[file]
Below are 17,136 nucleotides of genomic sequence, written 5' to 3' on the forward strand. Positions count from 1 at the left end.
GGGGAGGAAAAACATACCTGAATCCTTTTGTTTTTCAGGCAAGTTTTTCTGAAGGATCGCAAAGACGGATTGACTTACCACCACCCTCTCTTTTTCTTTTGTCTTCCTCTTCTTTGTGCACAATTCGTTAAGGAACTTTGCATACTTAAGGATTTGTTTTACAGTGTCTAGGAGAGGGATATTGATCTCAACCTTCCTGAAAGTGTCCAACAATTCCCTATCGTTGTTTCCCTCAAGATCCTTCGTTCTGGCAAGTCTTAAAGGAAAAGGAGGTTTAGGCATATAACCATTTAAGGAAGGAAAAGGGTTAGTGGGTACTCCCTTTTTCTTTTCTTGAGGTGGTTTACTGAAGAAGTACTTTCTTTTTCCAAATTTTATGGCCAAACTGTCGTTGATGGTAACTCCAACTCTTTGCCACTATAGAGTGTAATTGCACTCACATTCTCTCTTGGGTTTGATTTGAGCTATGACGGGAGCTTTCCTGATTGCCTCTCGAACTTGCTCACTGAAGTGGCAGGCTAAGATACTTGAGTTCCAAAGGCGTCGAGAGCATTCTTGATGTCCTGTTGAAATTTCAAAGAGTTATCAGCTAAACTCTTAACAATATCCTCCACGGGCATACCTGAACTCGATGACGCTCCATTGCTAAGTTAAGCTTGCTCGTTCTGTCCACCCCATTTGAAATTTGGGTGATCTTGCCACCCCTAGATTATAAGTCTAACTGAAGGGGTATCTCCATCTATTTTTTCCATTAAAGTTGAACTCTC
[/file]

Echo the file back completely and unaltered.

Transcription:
Below are 17,136 nucleotides of genomic sequence, written 5' to 3' on the forward strand. Positions count from 1 at the left end.
GGGGAGGAAAAACATACCTGAATCCTTTTGTTTTTCAGGCAAGTTTTTCTGAAGGATCGCAAAGACGGATTGACTTACCACCACCCTCTCTTTTTCTTTTGTCTTCCTCTTCTTTGTGCACAATTCGTTAAGGAACTTTGCATACTTAAGGATTTGTTTTACAGTGTCTAGGAGAGGGATATTGATCTCAACCTTCCTGAAAGTGTCCAACAATTCCCTATCGTTGTTTCCCTCAAGATCCTTCGTTCTGGCAAGTCTTAAAGGAAAAGGAGGTTTAGGCATATAACCATTTAAGGAAGGAAAAGGGTTAGTGGGTACTCCCTTTTTCTTTTCTTGAGGTGGTTTACTGAAGAAGTACTTTCTTTTTCCAAATTTTATGGCCAAACTGTCGTTGATGGTAACTCCAACTCTTTGCCACTATAGAGTGTAATTGCACTCACATTCTCTCTTGGGTTTGATTTGAGCTATGACGGGAGCTTTCCTGATTGCCTCTCGAACTTGCTCACTGAAGTGGCAGGCTAAGATACTTGAGTTCCAAAGGCGTCGAGAGCATTCTTGATGTCCTGTTGAAATTTCAAAGAGTTATCAGCTAAACTCTTAACAATATCCTCCACGGGCATACCTGAACTCGATGACGCTCCATTGCTAAGTTAAGCTTGCTCGTTCTGTCCACCCCATTTGAAATTTGGGTGATCTTGCCACCCCTAGATTATAAGTCTAACTGAAGGGGTATCTCCATCTATTTTTTCCATTAAAGTTGAACTCTC